New figures reinforce fears of homes shortfall

With the PM expected to announce a major house building programme, research suggests “much more land” must be released by local planning authorities.

Building Site 08

With a major announcement on housebuilding ahead, newly released research reveals only a fifth of households can afford to buy the average new home in the south-east of England alone.

Savills says the housebuilding industry is on track to deliver the government’s target of 1m new homes by 2020 – but there remains an annual shortfall of 104,000 homes in the areas with the highest demand, London and the south-east.

Earlier this week research released by conveyancing search provider Search Acumen suggested that – on current trajectory – the shortfall of new homes in England alone will reach more than one million by 2022.

The Savills research suggests  “much more land” must be released by local planning authorities to lower land values and enable new homes to be sold at an affordable price.

It also calls for more new towns to be built, such as Ebbsfleet in Kent.

To ensure 40% of households can afford a home in the south-east, the property would have to cost no more than £250,000.

The average house price in London is £435,000, while the average price in the south-east is £290,000.

And prices are far outstripping earnings.

All areas of London have a house price to earnings ratio of more than 10:1; the average across England is 7:16.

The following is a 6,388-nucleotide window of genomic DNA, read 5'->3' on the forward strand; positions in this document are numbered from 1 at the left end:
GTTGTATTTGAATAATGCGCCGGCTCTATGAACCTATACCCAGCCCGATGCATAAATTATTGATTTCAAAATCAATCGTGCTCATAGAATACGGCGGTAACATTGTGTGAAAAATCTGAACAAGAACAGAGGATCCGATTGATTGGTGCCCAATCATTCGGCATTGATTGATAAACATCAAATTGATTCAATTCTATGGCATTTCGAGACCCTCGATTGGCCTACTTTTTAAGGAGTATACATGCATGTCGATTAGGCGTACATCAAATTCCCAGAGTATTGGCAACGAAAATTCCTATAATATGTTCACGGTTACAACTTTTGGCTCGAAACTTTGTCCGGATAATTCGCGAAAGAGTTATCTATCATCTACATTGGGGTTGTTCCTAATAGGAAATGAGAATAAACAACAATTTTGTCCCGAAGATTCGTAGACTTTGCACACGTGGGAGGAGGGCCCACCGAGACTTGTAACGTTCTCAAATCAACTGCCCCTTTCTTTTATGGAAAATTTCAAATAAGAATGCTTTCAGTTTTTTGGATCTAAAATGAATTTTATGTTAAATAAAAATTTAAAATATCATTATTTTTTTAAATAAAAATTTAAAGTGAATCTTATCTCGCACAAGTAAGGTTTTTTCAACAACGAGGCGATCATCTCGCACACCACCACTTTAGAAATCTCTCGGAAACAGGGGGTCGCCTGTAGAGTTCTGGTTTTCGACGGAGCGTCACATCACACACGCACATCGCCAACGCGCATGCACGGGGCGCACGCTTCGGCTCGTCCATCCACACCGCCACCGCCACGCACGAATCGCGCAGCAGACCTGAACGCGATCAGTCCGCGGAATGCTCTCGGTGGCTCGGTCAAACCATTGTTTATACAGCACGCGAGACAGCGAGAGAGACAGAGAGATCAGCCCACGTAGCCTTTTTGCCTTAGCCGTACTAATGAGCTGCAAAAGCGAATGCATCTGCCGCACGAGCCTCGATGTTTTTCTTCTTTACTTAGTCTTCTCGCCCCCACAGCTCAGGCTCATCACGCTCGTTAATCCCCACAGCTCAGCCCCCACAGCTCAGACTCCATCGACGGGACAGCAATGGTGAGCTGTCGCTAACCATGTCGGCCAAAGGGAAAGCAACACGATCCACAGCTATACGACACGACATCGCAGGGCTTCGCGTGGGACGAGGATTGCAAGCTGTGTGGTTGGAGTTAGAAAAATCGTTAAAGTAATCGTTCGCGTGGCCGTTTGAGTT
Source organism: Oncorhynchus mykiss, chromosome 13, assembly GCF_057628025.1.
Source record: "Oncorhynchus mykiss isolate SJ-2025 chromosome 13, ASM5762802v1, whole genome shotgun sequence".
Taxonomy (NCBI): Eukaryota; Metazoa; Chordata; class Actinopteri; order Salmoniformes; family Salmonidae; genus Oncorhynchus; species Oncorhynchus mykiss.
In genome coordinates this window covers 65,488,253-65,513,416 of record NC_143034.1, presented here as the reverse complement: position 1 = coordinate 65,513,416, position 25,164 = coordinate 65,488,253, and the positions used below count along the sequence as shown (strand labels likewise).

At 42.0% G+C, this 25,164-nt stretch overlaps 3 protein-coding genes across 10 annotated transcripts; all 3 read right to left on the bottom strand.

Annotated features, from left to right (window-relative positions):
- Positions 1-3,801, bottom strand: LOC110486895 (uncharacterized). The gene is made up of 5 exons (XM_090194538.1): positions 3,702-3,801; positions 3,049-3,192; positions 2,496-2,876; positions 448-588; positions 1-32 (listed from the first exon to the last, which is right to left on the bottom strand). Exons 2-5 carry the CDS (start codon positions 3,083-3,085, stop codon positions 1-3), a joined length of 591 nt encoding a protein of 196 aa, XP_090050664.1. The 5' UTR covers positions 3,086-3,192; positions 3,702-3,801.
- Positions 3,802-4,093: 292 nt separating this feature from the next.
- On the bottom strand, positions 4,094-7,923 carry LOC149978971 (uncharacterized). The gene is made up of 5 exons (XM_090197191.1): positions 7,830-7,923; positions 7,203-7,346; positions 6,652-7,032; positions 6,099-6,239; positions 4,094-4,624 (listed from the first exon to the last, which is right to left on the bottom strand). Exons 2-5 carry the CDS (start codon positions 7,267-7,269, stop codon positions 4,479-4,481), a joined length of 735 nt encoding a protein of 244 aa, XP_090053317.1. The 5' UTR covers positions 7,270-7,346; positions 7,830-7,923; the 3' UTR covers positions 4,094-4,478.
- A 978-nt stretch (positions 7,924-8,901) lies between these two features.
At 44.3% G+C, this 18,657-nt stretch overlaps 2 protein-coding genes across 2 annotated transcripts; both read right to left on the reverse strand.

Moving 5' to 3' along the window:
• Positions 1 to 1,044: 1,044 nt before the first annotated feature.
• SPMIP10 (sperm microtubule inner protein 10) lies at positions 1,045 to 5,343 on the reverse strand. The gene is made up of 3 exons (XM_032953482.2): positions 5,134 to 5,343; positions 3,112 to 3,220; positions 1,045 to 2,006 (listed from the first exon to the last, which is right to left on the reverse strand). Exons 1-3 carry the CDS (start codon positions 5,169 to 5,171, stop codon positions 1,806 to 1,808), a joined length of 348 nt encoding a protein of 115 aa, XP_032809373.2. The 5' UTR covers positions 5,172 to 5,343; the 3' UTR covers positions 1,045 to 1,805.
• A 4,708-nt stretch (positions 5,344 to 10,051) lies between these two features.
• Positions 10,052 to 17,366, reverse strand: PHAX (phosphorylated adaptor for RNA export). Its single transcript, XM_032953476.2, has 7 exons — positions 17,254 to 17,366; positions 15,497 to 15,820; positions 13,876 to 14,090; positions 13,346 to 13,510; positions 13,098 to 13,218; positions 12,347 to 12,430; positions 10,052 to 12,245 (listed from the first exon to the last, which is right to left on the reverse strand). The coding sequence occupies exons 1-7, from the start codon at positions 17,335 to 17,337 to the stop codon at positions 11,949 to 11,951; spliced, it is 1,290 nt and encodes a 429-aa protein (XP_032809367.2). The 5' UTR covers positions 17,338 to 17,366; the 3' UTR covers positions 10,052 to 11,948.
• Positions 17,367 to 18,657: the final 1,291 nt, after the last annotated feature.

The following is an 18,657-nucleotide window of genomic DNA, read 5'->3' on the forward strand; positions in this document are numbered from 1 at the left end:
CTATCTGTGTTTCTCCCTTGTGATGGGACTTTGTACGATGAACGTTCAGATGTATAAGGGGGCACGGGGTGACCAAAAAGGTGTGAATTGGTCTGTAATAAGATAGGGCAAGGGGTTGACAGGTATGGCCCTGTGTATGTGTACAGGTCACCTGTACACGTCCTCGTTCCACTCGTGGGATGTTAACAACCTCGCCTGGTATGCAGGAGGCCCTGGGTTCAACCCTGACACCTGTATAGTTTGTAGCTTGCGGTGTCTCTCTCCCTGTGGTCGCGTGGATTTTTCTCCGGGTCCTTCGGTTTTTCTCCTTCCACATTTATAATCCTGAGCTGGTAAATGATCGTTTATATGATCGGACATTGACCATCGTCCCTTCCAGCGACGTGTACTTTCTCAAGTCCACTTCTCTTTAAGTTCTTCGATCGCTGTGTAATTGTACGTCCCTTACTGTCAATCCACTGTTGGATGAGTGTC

The most unaffordable council areas outside London include Hertsmere, Cambridge, Sevenoaks, Epping Forest, and Windsor and Maidenhead – where average house prices are more than 13 times average local earnings.

Chris Buckle, a researcher at Savills and co-author of the report, said: “In the south we are still building relatively low volumes in relation to high demand. We need to make new housing much more of a mass-market product.”

Affordable housebuilding across the UK halved between 2015 and 2016 from 61,050 to 29,163 homes, partly due to a rush to complete properties before the end of the Affordable Homes Programme in March 2015, government figures show.

Construction of affordable homes is expected to pick up to 40,000 this year, but this is still below the levels of more than 50,000 seen in 2011 and 2012 when the for-sale market slumped and housing associations acquired homes that housebuilders were unable to sell.

They also bought shared-ownership properties that were not selling and turned them into affordable rentals, said Buckle.

Savills is calling for more “mass-market” sites and highlighted three large locations in areas of high housing demand where homes are cheaper. Picket Twenty in Andover, Hampshire, Berryfields in Aylesbury, Buckinghamshire, and King’s Reach in Biggleswade, Bedfordshire, are each up to 15% cheaper than local market pricing per square foot.

Buckle said affordability was less of an issue in the north of England, where 45% of households are able to buy a home, with quality posing a bigger problem. “You need high-quality housing in the north to attract the businesses and workers,” he said.

He added that build to rent was gaining traction with 17,000 rental homes completed, 24,000 under construction and 55,000 in planning.

The impact of Brexit on build costs and skilled labour could push modern construction methods, such as the use of factory-made components, into the mainstream, the report says.

Live Verde, the modular housing division of WElink Energy, the renewable energy group, has ambitions for five factories in the UK producing 25,000 homes a year by 2022.

 

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